Child Survival and Development




Feature Stories


Community Health Workers Take a Tough Stance on Child Mortality

© UNICEF/MLIA2009-00247/Pirozzi
Alhadji Kola, a community health volunteer, known in French as “relais”, with his wife and two of his sons in the village of Soufroulaye, Mopti Region, central Mali. He has lost seven out of eleven children to illness.

Inside his small home, Alhadji Kola talks with an extraordinary passion about being a community health volunteer, while trying to occupy his lively seven-month-old son, Yéro, who is bouncing on
his lap.

“My wife and I had 11 children, but only four survived,” he says, kissing Yéro tenderly on the forehead. “We lost most of our children while my wife was still breastfeeding them, apart from one daughter who died during childbirth. The young ones fell sick with diarrhoea and malaria. One was born dead.”

Kola’s tragic story is not so unusual. Mali has one of the highest child mortality rates in the world. Almost one in every five children dies before reaching the age of five years. And like Kola’s children, they die of causes that are relatively easy to prevent.

However, in recent years significant progress has been made in some areas. The under five mortality rate was reduced by 17 per cent nationally between 2001 and 2006. With the help of community volunteers like Kola, UNICEF supports simple interventions that make dramatic differences. One key practice is to vaccinate children. National immunization indicators have shown a steady improvement. Today, 48 per cent of children are fully immunized compared to 29 per cent in 2001. Community health volunteers have played a key role in informing populations and encouraging discussions about key health practices, involving not only parents, but also grandmothers who are extremely influential in family life.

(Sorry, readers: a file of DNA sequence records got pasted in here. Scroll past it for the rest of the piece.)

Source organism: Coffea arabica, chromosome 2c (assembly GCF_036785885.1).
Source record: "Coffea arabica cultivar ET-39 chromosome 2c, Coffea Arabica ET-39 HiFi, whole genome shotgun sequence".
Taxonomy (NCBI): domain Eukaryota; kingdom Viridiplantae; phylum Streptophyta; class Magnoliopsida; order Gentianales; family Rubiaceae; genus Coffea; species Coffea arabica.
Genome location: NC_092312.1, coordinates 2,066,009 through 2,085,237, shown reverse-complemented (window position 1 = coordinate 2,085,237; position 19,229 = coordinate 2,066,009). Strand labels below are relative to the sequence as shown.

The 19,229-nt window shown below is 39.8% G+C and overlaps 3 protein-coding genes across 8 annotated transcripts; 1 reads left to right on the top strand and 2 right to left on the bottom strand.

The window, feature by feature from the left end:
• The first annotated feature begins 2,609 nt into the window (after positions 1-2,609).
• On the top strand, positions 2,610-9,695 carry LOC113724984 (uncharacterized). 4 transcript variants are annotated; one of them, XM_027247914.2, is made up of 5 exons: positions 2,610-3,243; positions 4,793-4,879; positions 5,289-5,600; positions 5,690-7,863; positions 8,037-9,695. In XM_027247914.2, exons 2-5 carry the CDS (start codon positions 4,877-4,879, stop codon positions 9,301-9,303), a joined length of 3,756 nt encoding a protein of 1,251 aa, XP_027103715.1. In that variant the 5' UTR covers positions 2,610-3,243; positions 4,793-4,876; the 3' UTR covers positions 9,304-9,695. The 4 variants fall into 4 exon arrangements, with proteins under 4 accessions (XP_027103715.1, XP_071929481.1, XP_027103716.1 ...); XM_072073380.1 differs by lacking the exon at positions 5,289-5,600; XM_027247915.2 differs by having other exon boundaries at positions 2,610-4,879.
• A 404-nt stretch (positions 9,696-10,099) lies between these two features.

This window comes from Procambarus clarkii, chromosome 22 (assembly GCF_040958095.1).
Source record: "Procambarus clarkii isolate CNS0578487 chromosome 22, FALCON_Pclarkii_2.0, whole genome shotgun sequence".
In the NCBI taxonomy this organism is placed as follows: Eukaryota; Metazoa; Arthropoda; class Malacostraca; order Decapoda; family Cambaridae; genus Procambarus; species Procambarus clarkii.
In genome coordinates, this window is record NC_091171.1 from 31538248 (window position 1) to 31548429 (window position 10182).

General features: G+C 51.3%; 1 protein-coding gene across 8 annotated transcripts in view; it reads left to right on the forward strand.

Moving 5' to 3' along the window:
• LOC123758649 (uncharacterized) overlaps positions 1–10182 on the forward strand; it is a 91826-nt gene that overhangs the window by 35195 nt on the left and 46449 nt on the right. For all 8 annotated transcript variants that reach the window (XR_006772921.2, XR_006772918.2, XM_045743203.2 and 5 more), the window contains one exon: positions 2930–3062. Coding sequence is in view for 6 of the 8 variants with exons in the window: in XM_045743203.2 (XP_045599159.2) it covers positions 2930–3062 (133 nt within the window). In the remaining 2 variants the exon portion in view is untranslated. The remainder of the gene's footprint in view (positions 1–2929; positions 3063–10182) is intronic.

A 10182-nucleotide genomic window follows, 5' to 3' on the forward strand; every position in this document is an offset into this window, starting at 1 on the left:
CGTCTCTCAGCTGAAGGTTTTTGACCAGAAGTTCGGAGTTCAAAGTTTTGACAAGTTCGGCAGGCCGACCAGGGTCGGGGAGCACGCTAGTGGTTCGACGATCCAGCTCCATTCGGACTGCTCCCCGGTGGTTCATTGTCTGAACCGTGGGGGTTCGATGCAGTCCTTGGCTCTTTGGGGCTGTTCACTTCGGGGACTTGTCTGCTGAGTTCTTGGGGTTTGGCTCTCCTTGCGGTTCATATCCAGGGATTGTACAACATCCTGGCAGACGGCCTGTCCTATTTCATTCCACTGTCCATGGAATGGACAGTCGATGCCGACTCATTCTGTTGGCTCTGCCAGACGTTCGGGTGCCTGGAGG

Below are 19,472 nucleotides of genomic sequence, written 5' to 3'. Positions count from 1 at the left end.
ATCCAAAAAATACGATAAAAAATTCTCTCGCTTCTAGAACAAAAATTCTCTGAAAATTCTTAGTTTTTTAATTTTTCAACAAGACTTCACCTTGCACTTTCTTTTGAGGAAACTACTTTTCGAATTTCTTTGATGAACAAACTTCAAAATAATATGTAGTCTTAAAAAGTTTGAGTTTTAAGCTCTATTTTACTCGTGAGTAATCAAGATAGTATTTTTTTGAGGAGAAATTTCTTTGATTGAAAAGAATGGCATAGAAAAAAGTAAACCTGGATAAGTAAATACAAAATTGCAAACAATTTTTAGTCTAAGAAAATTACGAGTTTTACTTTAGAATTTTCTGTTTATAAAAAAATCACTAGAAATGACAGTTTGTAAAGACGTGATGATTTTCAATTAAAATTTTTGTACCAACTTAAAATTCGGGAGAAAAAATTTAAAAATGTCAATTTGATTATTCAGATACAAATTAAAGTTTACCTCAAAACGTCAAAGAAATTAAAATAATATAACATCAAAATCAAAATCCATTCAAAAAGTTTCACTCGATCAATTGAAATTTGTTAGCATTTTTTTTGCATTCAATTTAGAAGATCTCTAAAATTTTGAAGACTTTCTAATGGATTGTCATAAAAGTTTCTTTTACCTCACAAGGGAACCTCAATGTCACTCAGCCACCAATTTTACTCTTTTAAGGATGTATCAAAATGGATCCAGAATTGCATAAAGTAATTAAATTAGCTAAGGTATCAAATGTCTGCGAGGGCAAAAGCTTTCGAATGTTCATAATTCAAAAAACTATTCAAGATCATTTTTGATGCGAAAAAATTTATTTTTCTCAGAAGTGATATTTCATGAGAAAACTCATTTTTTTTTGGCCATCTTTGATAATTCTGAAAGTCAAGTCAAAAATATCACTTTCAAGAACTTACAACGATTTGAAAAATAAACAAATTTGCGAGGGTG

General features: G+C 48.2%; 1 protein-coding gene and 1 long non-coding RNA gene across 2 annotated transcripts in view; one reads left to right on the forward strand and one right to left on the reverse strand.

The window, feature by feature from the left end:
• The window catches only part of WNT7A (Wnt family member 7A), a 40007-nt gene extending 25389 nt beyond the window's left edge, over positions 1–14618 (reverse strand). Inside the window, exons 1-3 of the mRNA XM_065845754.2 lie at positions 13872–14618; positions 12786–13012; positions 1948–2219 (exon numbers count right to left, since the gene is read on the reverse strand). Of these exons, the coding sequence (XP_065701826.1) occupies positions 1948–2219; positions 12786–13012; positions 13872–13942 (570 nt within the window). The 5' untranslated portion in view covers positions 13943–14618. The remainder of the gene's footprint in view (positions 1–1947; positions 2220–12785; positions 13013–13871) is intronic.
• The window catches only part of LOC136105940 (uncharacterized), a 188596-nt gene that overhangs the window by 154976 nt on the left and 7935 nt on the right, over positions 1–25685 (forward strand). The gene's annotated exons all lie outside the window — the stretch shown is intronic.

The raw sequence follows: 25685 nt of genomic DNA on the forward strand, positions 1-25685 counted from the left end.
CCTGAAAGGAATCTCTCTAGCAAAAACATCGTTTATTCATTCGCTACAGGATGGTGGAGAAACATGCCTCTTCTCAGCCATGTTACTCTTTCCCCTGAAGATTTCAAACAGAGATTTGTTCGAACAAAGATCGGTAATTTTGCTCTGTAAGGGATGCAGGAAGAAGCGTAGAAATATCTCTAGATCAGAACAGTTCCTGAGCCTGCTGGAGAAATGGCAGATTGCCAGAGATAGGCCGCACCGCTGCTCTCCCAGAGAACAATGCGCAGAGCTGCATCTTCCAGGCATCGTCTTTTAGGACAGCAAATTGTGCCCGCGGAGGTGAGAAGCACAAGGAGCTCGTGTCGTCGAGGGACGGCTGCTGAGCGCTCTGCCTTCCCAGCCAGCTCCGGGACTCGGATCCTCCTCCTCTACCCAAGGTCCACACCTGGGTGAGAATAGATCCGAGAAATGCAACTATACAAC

Kola was elected as a community health volunteer, known in French as a “relais”, three years ago by members of his village in Soufroulaye, in the region of Mopti, in central Mali. He received 15 days training, which he says has helped him in his work, although now he would like to have a refresher course. “I haven’t had a high level of education – only four years of primary school -- but most people in my village have never been to school,” he says.

Like the other community health volunteers in his village, Kola is responsible for visiting 35 households once a month to monitor how they are carrying out “essential family practices” which are vital to child survival, including prenatal care for pregnant women, early and exclusively breastfeeding for babies during the first six months of life and vaccinating children under one year. He and the other community health volunteers then report back each month to an elected community health association, which has 13 members – 11 men and 2 women – representing 8 villages.

The president of the association, Kassoum Kamiam, says that many households are changing their behaviour. “Most women deliver their babies in health centres now, and vaccinate their children. It is rare these days that a child dies of a vaccine-preventable disease.” Asked about the lack of gender balance on the committee, he explains that there has been an “improvement” as the last committee had no women.

Kassoum adds, “Our major problem now is that health centre staff cannot reach communities in the remote villages as we do not have money for fuel and our motor bike needs to be repaired.” It is a common problem throughout the country; many of the community health centres run out of money to sustain their mobile units.

However, the key to the success in villages like Kola’s has been the dedication of the volunteers. Kola explains how he works. “I first speak with the man and then other members of the household and explain the reason for my visit. I see a big change in how people behave, although it was not easy at first. I still find it difficult to persuade families to use mosquito nets and to practice family planning.”

Lack of incentives for the volunteers is a problem in some areas, especially as most of them are from extremely poor families. Yet Kola, who is a small-scale farmer and can just about sustain his family, does not focus on this. “Health is the most important thing we need. If you’re not healthy, then you just spend all your time looking for health, but if you are healthy, then you are able to do others things in life. “I like my job as it brings health to my community, and now most of our children are healthy because of the work of the relais.”

And he adds, still playing with Yéro, “My wife and I have the knowledge now to bring up our children differently. Our last four children were born in a health centre and they are fully vaccinated, we sleep under mosquito nets, and we know how to treat diarrhea at home.”



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